Google's self-driving cars are the perfect drivers. As for human drivers ... well, not so much.
Google's cars are designed to do what they're supposed to do. The robocars obey speed limits, come to a complete standstill at stop signs, and always stay in their lanes.
But when a human is behind the wheel, that isn't always the case — and it's becoming a big safety hazard for Google's vehicles on the road.
For example, during a test drive in 2009, one of Google's test cars came to a four-way stop and became completely paralyzed because it couldn't figure out how to proceed when confronted with not-so-perfect human drivers.
According to a New York Times report, Google's car completely froze because other drivers kept inching forward, but the car's sensors kept waiting for other humans to stop completely so it could continue.
Another instance occurred last month when one of Google’s Lexus Autonomous vehicles approached a crosswalk. It began to slow down by itself, as if to allow pedestrians to cross. This prompted the test driver to apply the brakes.
The pedestrian crossed the street just fine, but the self-driving car was rear-ended by a car with a human driver, according to Google’s Self-Driving Car Project Monthly Report.
Google records all of its driving sessions so it was able to see exactly how the accident occurred and calculate what would have happened if the driver allowed the car to continue to operate autonomously. According to its report, if its test driver had not interfered, the car may have prevented the accident because it would've braked slightly less hard and inched a little bit closer to the crosswalk.
"In other words, our software might have created some extra margin in a situation where fractions of inches and seconds mattered," the company said in its report.
"Given the time we're spending on busy streets, we'll inevitably be involved in collisions — sometimes it's impossible to overcome the realities of speed and distance," Google's report said. "This situation highlights what computers are good at. Our software could do the math on many complicated factors all at once — pedestrian speed and trajectory, our speed and trajectory, the other vehicle’s speed and trajectory. And then it could make an extremely nuanced braking calculation and implement a very controlled response, all very quickly."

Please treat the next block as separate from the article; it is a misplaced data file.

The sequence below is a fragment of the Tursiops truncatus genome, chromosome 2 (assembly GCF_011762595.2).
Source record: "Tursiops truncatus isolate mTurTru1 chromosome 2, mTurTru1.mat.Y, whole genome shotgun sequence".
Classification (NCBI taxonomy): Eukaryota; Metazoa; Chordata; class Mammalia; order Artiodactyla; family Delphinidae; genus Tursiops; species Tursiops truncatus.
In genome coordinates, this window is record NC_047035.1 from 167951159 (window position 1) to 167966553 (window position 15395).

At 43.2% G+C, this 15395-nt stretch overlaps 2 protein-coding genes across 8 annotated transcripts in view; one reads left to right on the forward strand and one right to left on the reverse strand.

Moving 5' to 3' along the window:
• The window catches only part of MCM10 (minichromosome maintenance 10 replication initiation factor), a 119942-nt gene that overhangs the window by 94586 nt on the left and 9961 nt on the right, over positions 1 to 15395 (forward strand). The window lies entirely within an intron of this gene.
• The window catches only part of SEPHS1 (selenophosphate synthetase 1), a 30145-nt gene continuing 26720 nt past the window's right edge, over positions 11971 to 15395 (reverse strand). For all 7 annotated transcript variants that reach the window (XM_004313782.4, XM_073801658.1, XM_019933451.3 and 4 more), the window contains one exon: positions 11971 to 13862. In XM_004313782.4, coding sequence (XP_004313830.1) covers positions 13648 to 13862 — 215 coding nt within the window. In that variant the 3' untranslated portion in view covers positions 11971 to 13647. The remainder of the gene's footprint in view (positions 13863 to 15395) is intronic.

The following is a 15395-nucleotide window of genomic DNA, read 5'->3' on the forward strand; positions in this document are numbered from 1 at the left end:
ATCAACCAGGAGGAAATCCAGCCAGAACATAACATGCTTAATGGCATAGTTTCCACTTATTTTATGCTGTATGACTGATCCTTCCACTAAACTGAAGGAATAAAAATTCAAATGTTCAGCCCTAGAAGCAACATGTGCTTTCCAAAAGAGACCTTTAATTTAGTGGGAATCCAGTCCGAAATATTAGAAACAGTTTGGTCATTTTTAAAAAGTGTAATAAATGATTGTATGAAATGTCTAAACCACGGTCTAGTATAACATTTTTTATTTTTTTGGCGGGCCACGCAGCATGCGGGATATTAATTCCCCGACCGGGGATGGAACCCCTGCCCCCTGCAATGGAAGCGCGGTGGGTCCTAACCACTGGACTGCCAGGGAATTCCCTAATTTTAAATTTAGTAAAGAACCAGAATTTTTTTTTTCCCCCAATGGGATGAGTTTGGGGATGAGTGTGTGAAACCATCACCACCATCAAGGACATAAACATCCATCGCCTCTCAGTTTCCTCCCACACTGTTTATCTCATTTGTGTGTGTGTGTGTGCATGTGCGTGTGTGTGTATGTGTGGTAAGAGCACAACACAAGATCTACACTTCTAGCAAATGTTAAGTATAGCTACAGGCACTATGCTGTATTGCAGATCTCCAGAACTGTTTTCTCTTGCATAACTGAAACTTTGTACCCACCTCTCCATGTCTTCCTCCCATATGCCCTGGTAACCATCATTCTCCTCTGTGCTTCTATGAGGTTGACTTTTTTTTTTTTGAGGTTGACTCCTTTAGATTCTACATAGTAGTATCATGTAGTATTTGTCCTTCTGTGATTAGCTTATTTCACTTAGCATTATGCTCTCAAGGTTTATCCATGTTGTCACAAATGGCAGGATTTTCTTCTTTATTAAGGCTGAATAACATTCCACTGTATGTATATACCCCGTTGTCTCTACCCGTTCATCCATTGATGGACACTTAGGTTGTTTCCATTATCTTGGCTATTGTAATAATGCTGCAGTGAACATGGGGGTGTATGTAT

Google is now averaging about 10,000 autonomous miles per week on public streets, so it's bound to run into some situations where its cars get into accidents, the company concedes. But when it does, it's never the technology at fault.
"In the six years of our project, we've been involved in 16 minor accidents during more than 2 million miles of autonomous and manual driving combined. Not once was the self-driving car the cause of the accident."
While that may be true, it doesn't change the fact that human drivers aren't going away — at least not anytime in the near future.
According to Gartner’s 2015 Hype Cycle for Emerging Technologies report, autonomous vehicles on the streets in any meaningful way are about five to 10 years out. So in the interim, drivers may want to proceed with caution when they spot one of Google's pod-like cars on public streets.
After all, if something happens, it's probably your fault.